Of course, there is a schema involved when dealing with schema-less databases like MongoDB, but the schema is dictated by the application, not the database. The database will shove in whatever it is given. As long as you know that admins are not secretly logging into Mongo and making changes, and all access to the database is controller through some wrapper, the only place you should look at for the schema is your model classes. For instance, in our Rails application, these are two of the models we have in Mongo,

class Consumer
    include MongoMapper::Document

    key :name, String
    key :phone_number, String
    one :address

class Address
    include MongoMapper::EmbeddedDocument

    key :street, String
    key :city, String
    key :state, String
    key :zip, String
    key :state, String
    key :country, String

Now after switching to MySQL, our classes look like this,

class Consumer < ActiveRecord::Base
    has_one :address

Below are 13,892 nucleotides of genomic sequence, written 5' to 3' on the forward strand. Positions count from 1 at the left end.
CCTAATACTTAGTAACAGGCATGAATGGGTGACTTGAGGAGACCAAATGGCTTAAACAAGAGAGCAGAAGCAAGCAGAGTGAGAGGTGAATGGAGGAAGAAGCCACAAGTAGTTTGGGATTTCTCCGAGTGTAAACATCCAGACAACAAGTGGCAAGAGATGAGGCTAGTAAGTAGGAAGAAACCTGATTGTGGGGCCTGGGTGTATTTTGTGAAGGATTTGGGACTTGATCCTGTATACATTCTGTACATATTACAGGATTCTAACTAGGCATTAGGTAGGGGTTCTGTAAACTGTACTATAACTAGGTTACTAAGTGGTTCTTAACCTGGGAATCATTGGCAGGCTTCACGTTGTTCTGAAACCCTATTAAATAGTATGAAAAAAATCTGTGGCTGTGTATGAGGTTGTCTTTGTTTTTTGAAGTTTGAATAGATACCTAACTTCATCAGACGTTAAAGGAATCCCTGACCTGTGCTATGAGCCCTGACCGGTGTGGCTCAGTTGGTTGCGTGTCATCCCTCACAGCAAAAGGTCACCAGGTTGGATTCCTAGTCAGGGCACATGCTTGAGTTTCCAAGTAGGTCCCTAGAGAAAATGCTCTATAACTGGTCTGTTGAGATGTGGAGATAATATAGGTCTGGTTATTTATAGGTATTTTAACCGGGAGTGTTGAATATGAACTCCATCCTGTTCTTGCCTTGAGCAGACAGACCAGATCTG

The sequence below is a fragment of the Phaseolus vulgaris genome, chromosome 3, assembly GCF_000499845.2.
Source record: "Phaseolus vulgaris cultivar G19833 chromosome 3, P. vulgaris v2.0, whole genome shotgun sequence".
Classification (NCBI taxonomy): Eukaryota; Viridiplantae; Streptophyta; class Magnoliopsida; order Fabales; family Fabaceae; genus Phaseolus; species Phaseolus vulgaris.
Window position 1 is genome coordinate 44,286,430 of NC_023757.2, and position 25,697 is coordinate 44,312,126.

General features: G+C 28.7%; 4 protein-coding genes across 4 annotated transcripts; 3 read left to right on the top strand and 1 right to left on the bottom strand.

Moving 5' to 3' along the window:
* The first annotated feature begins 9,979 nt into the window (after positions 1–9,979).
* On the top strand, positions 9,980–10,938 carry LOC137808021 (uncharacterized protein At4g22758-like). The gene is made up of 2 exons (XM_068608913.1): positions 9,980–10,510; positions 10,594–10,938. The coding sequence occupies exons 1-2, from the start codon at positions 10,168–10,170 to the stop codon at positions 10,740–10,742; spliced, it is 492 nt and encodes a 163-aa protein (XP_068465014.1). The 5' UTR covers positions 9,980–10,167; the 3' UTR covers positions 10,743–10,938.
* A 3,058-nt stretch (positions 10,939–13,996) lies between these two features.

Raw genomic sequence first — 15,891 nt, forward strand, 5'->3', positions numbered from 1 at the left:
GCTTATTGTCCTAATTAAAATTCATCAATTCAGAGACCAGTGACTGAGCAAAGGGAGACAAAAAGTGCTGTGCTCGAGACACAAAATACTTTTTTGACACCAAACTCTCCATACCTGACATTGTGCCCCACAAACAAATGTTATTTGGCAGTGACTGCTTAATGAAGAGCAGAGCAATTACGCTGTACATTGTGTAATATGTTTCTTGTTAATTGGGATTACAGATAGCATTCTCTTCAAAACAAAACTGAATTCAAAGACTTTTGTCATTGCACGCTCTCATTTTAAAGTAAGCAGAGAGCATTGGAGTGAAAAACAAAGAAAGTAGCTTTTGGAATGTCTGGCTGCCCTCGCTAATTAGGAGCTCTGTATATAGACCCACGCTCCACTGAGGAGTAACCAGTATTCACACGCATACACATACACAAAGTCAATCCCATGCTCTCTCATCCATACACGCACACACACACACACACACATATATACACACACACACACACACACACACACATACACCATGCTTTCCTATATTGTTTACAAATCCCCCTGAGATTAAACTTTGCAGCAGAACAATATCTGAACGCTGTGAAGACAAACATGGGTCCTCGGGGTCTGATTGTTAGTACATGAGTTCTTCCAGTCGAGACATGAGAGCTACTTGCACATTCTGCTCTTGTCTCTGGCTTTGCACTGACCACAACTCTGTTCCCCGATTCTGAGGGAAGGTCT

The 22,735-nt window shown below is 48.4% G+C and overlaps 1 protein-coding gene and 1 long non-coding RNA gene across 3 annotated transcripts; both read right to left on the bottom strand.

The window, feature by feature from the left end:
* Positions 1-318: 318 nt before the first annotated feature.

class Address < ActiveRecord::Base
    belongs_to :consumer

Don't get fooled by the brevity of the classes. In the latter version with MySQL, the fields are being pulled from the database directly. In the former example, the fields are right there in front of our eyes.

With MongoDB, if we had to change a particular model, we simply add, remove, or modify the fields in the class itself and it works right off the bat. We don't have to worry about keeping the database tables/columns in-sync with the class structure. So if you're looking for the schema in MongoDB, look towards your application for answers and not the database.

Essentially I am saying the exactly same thing as @Chris Shain :)

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I had this need too, Cavachon. So I created an open source tool called Variety which does exactly this: link

Hopefully you'll find it to be useful. Let me know if you have questions, or any issues using it.

Good luck!

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AFAIK, there isn't a way and it is logical for it to be so.

MongoDB being schema-less allows a single collection to have a documents with different fields. So there can't really be a description of a collection, like the description of a table in the relational databases.